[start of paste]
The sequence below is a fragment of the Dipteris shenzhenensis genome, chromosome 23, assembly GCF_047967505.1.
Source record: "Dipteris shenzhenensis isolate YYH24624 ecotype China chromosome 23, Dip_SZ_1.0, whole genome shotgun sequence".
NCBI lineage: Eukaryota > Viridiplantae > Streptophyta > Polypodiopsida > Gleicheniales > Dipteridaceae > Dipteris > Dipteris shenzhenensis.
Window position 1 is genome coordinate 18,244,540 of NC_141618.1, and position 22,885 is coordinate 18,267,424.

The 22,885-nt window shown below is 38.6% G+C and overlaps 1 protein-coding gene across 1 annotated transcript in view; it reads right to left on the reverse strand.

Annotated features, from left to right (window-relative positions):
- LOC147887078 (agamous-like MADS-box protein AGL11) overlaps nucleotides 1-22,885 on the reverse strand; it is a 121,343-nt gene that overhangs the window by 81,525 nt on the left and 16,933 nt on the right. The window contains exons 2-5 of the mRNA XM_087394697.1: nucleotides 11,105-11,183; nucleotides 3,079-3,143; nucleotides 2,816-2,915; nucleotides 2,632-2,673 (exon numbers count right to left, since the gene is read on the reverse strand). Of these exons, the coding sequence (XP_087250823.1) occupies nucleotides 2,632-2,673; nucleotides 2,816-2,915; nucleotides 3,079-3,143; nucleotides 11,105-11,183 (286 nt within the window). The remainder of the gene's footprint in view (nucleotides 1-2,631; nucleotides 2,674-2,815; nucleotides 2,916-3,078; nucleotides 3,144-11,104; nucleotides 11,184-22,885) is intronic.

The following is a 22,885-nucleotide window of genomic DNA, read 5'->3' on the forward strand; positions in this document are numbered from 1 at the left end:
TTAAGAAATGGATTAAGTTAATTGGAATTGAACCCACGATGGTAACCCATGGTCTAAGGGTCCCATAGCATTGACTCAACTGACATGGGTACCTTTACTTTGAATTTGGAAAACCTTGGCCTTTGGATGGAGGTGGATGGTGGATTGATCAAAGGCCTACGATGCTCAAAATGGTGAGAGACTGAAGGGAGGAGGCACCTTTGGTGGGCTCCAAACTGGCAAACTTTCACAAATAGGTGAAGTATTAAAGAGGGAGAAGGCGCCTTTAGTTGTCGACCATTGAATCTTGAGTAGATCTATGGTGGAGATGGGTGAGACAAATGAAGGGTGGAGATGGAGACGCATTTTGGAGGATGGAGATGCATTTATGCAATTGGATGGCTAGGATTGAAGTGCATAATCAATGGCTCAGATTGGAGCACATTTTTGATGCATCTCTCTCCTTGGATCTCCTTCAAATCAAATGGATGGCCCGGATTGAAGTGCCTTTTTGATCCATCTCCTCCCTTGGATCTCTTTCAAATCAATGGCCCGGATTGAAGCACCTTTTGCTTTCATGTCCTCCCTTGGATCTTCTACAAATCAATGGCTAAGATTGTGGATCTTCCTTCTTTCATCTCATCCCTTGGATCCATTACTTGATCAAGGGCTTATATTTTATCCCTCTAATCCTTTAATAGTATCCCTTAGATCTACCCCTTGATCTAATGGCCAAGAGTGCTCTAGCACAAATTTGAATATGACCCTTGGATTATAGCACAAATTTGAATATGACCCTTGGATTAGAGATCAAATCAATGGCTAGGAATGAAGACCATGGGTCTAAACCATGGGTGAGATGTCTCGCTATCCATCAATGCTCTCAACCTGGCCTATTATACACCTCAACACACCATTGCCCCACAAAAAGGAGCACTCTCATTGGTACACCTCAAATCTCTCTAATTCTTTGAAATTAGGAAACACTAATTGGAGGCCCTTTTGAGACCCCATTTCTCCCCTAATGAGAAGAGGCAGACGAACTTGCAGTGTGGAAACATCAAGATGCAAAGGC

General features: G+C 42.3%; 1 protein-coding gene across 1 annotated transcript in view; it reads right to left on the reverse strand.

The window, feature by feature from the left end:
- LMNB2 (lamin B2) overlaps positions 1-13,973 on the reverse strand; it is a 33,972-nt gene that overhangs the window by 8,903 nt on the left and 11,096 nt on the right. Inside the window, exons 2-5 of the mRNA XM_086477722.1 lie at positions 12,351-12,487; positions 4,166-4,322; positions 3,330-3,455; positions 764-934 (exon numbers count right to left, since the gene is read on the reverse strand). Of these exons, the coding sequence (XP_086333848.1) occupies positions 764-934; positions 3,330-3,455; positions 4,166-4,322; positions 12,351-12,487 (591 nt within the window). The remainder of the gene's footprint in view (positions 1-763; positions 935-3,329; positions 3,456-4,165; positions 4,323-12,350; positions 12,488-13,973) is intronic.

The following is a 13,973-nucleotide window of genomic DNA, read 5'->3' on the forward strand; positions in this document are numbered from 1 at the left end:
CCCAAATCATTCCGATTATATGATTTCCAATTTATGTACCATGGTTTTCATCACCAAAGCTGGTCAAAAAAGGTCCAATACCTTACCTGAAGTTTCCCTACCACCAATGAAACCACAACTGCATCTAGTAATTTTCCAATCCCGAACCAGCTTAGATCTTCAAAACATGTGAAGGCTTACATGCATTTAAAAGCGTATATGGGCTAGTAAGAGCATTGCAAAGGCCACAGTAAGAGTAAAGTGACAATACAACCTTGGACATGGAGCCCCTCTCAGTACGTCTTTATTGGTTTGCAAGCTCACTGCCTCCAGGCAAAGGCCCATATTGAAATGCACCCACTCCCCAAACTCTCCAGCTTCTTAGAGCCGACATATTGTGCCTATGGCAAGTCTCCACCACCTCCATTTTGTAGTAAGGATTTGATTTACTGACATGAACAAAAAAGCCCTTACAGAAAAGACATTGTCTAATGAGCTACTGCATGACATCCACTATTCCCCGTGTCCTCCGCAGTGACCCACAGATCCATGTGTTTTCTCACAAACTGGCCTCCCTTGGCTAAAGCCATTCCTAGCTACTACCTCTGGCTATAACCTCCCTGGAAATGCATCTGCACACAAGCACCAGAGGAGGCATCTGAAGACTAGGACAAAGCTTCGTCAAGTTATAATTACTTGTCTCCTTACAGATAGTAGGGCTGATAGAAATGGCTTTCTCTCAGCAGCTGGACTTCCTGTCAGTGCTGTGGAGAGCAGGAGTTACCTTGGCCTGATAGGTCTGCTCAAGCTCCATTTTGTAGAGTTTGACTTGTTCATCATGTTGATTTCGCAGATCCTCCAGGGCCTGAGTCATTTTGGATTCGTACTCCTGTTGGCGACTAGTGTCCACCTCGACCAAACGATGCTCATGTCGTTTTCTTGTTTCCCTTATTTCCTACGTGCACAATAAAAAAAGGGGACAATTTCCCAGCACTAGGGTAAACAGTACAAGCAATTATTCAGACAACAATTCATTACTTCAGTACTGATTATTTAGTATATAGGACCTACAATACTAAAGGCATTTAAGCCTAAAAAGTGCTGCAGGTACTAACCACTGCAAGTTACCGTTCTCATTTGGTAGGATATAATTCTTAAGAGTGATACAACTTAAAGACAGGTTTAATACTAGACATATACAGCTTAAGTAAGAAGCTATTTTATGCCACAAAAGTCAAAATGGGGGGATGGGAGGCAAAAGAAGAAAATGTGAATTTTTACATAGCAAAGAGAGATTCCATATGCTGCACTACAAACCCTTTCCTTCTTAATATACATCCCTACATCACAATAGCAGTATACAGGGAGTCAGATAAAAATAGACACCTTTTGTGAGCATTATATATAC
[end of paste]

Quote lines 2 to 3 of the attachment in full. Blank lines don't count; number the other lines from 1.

Source record: "Dipteris shenzhenensis isolate YYH24624 ecotype China chromosome 23, Dip_SZ_1.0, whole genome shotgun sequence".
NCBI lineage: Eukaryota > Viridiplantae > Streptophyta > Polypodiopsida > Gleicheniales > Dipteridaceae > Dipteris > Dipteris shenzhenensis.